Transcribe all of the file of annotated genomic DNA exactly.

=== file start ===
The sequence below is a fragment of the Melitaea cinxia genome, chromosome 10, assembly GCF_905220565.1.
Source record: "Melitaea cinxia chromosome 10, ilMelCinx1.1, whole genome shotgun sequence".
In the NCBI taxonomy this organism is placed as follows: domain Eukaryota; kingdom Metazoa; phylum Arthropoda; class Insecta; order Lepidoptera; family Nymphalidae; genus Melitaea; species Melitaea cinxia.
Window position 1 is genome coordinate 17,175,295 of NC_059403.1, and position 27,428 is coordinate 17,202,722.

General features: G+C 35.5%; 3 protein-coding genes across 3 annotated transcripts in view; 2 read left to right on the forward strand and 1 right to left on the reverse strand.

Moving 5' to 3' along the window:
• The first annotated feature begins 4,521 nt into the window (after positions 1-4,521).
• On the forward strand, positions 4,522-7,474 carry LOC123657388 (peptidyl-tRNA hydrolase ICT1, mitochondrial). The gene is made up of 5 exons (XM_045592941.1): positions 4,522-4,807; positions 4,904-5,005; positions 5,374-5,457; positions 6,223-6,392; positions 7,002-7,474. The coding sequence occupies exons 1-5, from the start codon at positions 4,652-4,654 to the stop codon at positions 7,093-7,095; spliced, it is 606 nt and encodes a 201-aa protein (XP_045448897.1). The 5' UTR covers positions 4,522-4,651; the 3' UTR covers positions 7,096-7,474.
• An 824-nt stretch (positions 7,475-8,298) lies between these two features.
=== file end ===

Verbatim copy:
The sequence below is a fragment of the Melitaea cinxia genome, chromosome 10, assembly GCF_905220565.1.
Source record: "Melitaea cinxia chromosome 10, ilMelCinx1.1, whole genome shotgun sequence".
In the NCBI taxonomy this organism is placed as follows: domain Eukaryota; kingdom Metazoa; phylum Arthropoda; class Insecta; order Lepidoptera; family Nymphalidae; genus Melitaea; species Melitaea cinxia.
Window position 1 is genome coordinate 17,175,295 of NC_059403.1, and position 27,428 is coordinate 17,202,722.

General features: G+C 35.5%; 3 protein-coding genes across 3 annotated transcripts in view; 2 read left to right on the forward strand and 1 right to left on the reverse strand.

Moving 5' to 3' along the window:
• The first annotated feature begins 4,521 nt into the window (after positions 1-4,521).
• On the forward strand, positions 4,522-7,474 carry LOC123657388 (peptidyl-tRNA hydrolase ICT1, mitochondrial). The gene is made up of 5 exons (XM_045592941.1): positions 4,522-4,807; positions 4,904-5,005; positions 5,374-5,457; positions 6,223-6,392; positions 7,002-7,474. The coding sequence occupies exons 1-5, from the start codon at positions 4,652-4,654 to the stop codon at positions 7,093-7,095; spliced, it is 606 nt and encodes a 201-aa protein (XP_045448897.1). The 5' UTR covers positions 4,522-4,651; the 3' UTR covers positions 7,096-7,474.
• An 824-nt stretch (positions 7,475-8,298) lies between these two features.